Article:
The Right Way to Respond to Negative Feedback
by Brandon Barker on Jun 05, 2012
Staying ahead of the competition is crucial for real estate agents in any market, and real estate agent reviews create an excellent after-sale line of communication with your clients in addition to being excellent real estate agent marketing tools. Giving clients the opportunity to comment on your skills, service and experience shows them that you appreciated their business, care about their opinion and want to improve the way you do business. Overall, it’s a good first step in solidifying your long-term client relationships.
Some of our active ReachFactor agents have given us feedback on how to get reviews from clients. One example is Eugene Mills, who shared with us that gathering real estate testimonials is part of his closing process. And recently we profiled San Antonio Realtor Scott Myers, whose utilization of social media has helped him generate a staggering 81 real estate agent reviews.
However, most Realtors probably feel that they don’t have the time to add another step to an already detailed and time-consuming process. Also, considering that a home sale can often be an emotional event for people, some agents might not want to open themselves up to negative feedback from an unhappy client.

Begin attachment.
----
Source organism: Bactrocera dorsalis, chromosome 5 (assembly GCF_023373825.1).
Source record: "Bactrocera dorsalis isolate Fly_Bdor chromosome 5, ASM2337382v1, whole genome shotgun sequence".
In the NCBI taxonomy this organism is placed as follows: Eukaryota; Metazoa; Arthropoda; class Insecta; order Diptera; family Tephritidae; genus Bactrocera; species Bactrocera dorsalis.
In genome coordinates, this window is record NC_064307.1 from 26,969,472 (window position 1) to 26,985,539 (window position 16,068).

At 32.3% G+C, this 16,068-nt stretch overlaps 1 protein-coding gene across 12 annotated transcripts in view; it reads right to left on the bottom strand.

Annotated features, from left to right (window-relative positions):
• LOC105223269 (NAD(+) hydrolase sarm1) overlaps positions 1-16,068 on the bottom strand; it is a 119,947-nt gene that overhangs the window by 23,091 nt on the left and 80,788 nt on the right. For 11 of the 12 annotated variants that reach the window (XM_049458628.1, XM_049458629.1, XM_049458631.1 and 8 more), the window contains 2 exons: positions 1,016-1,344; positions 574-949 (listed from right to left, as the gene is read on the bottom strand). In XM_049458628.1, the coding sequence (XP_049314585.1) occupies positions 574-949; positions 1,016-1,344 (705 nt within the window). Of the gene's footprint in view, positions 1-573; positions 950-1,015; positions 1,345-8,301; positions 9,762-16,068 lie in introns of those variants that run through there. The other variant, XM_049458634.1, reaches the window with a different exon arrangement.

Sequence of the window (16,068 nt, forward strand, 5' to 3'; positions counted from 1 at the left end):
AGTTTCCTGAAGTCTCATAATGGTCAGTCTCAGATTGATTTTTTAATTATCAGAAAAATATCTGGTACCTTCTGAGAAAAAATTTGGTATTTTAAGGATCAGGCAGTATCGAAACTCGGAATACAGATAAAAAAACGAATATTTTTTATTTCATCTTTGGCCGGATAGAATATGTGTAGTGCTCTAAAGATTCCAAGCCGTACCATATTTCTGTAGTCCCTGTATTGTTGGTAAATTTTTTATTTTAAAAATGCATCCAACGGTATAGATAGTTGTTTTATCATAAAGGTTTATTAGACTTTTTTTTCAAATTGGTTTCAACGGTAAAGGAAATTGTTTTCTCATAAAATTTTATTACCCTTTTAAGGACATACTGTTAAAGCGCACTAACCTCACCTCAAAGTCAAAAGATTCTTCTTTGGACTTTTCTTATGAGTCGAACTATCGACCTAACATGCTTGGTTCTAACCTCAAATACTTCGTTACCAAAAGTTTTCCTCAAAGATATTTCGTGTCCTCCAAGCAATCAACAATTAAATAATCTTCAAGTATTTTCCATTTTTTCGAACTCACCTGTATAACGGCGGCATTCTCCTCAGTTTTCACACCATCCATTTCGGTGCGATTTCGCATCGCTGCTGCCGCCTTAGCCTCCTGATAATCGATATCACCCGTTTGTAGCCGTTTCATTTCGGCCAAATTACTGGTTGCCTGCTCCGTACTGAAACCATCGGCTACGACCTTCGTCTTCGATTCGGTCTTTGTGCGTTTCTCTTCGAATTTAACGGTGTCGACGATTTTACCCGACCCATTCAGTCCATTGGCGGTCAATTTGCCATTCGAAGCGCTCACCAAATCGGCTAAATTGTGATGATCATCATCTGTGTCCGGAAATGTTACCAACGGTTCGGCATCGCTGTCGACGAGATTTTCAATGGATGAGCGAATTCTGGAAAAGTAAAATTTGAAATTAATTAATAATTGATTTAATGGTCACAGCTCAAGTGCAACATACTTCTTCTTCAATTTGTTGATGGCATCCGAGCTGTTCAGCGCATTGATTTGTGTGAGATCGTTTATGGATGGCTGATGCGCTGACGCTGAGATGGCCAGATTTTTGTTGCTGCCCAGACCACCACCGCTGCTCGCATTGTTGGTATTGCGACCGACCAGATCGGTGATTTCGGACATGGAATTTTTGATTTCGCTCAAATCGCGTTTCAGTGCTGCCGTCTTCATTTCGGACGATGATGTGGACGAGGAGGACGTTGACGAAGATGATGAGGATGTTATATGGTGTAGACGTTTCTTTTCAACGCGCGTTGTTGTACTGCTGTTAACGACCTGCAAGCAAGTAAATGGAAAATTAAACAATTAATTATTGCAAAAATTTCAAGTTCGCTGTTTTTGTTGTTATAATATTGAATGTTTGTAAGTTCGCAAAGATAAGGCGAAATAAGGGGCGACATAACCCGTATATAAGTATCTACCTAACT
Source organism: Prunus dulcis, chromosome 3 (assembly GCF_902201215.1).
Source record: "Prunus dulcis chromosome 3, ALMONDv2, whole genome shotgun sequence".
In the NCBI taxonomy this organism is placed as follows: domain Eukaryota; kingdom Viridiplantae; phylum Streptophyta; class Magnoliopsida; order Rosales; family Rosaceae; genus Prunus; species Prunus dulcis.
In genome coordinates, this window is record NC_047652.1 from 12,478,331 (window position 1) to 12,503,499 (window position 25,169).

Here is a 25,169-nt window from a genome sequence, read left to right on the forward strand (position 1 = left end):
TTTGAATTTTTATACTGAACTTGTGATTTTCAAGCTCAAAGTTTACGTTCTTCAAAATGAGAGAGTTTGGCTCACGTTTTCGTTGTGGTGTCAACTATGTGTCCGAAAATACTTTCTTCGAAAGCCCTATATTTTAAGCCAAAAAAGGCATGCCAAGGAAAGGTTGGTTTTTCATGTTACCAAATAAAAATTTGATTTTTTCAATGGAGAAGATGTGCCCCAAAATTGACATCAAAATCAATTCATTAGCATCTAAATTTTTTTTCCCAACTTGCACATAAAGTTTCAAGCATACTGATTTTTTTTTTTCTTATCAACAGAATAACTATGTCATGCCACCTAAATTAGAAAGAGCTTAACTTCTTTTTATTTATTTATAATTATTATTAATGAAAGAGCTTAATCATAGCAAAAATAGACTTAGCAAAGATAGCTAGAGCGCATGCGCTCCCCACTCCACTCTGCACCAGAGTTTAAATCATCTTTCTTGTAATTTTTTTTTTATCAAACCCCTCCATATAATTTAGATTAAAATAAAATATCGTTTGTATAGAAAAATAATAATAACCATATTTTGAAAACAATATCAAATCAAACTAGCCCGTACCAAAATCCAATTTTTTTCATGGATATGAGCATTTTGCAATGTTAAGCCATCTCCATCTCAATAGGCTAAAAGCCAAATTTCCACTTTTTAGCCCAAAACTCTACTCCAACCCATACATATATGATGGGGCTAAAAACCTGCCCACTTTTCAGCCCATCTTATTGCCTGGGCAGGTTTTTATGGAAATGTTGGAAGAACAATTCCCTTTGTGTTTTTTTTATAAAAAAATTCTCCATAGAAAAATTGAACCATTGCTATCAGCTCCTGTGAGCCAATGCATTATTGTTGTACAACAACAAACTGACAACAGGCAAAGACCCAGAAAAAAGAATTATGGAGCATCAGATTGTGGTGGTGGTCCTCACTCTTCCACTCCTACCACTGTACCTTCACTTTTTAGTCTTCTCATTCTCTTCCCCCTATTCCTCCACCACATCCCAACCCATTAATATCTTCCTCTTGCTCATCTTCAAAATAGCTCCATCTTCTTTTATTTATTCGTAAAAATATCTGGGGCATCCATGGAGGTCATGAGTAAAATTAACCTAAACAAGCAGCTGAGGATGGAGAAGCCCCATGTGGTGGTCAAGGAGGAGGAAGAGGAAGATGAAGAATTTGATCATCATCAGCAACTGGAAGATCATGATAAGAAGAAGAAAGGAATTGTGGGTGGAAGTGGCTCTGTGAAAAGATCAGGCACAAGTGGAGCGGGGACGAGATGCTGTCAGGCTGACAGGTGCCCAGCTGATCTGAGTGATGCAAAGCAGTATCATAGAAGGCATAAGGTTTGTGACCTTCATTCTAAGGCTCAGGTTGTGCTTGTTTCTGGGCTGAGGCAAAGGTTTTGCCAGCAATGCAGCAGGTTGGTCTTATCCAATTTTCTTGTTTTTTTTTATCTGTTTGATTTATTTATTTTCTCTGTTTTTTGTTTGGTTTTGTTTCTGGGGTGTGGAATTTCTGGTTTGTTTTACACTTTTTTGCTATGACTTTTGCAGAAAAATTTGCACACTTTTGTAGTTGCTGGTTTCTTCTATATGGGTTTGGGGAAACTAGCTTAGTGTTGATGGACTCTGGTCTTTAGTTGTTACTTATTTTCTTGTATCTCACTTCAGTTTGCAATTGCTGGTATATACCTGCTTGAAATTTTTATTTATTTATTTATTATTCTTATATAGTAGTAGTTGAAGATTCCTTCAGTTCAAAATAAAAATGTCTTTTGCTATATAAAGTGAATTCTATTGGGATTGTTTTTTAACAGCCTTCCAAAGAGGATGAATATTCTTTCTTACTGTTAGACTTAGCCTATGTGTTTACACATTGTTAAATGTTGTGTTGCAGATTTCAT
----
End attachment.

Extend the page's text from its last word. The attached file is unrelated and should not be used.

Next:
So, what happens at the end of a sale when you receive a negative testimonial, especially if nothing could have been done in that situation to satisfy the unhappy buyer or seller? ReachFactor member, Robert Diamond practices in the East Troy, WI area, and whose verified 5-star reviews give him high marks for service, communication, trustworthiness and professionalism—admits that not every client review is glowing. He says it has only happened to him twice in his career, and both times he followed the same procedure, which would work for just about any realtor who’s gathering testimonials and real estate agent reviews to market themselves online.
Responding to Negative Reviews
1. Read through the testimonial carefully
2. Share the review with your manager or business partner to determine what, if anything, could be learned from it
3. If constructive criticism can be gleaned from the testimonial, make adjustments and move on.
Mr. Diamond points out that “negative” feedback is a different thing entirely from “constructive” feedback, which might not be a glowing, positive review but at least offers some tidbits to help an agent make adjustments and improvements to ensure as many flawless transactions down the road as possible.
So, don’t be afraid of seeking client reviews for your real estate agent marketing. Following the above steps will ensure that no matter what happens, something positive will result.
Do you have any tips for gathering real estate agent reviews? Let us know in the comments section!blog comments powered by Disqus